In ancient and medieval philosophy, all ethics came back to a fundamental question, “What is happiness?” The answer to this question was turned on its head in most modern philosophy. I suspect that our implicit worldview about happiness has become something like the characteristically modern view which Thomas Hobbes describes in this passage from Leviathan.
“The felicity of this life consisteth not in the repose of a mind satisfied. For there is no such Finis ultimus (utmost aim) nor Summum Bonum (greatest good) as is spoken of in the books of the old moral philosophers. Nor can a man any more live, whose desires are at an end… Felicity is a continual progress of desire, from one object to another, the attaining of the former being still but the way to the latter.”
The true radicality of this claim is shocking. All moral philosophers hitherto had thought that happiness involved the resting of the will in the acquisition of a good. Hobbes flatly denies that the “rest” of the will makes any sense. He can only interpret happiness (“felicity”) as being the continual “procurement” of thing after thing. All men have within themselves a “perpetual and restless desire of power after power,” and happiness means giving that desire room to roam.
We might profitably consider whether this is the “Black Friday” philosophy. Consumerism tends to direct us to the acquiring of an endless sequence of goods. Advertisement goads us toward new desires. The good is desired, appropriated, consumed and discarded—so that one can desire, appropriate and consume yet more.
St. Augustine, of course, had diagnosed this problem over a millennium before Hobbes. He knew that the endless and restless pursuit of imperfect worldly goods causes weariness and lassitude—boredom. That restless pursuit is more likely to throw us into an existential malaise (a la Walker Percy’s Moviegoer) than actually to fulfill us. In selfishly searching for finite goods, we really choose ourselves as our own last end. In doing so, it is no wonder that we become so stuffed full of ourselves that we end in disgust and not happiness.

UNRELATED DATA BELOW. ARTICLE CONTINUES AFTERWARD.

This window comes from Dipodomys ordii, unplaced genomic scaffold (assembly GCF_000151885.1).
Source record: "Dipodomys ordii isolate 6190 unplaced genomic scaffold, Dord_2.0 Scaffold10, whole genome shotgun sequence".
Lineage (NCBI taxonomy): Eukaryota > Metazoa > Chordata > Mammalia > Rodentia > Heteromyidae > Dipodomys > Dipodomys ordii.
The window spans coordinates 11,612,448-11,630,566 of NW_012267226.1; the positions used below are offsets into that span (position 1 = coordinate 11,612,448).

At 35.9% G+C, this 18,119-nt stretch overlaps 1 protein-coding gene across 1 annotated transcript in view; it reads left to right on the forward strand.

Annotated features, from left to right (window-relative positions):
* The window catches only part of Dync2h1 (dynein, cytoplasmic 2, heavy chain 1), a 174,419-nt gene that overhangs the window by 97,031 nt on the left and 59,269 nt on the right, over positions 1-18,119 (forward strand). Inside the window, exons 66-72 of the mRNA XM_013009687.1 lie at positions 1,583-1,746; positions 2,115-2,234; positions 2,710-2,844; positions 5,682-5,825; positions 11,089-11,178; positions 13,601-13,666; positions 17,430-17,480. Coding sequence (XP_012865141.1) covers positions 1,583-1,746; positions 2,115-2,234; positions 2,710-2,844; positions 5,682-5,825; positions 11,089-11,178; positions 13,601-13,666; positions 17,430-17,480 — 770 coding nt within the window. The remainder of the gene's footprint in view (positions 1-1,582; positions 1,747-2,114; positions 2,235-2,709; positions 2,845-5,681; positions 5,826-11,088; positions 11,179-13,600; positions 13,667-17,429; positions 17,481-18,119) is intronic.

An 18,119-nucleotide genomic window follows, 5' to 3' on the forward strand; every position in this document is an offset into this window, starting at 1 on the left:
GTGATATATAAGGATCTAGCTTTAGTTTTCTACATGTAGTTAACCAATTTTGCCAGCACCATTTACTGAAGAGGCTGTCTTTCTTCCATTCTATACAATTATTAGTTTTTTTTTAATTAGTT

This is why Augustine says, “You have made us for Yourself, and our heart is restless until it rests in You.” No matter how many partial goods we aggregate, or sequentially dominate, we will never be happy. Our will wants an infinite good, not infinite goods. What we want is peace—rest in the Good.
Now, even if you’ve just returned from the biggest sale ever, a Hobbesian “perpetual war of all against all,” don’t worry about your eternal soul. I’m not saying that everyone who shops today is going to hell. This is just a reminder that finite goods, even finite goods sold at fantastic discounts, can’t solve the problems that other finite goods can’t fill, and that we should be vigilant that we don’t try to make them do things they can’t do. And if we do find ourselves bored, empty, or depressed this shopping season, the antidote might be recommitting ourselves to the pursuit of the one, true good: God. In Him we may have a foretaste of that endless spiritual joy in which no man can be bored. St. Augustine gives us a beautiful prayer to use in times like this:
“Lord God, give us peace—for you have granted us all things—the peace of quiet, the peace of the Sabbath which has no evening… the seventh day is without evening. The sun does not set on it, because you sanctified it to last forever. For after all your works which were very good, you rested on the seventh day, although you made all these works in an unbroken rest. So may the voice of your book tell us in advance that we too, after our works… may rest in you in the Sabbath of eternal life.”
Image: Andy Warhol, Dollar Sign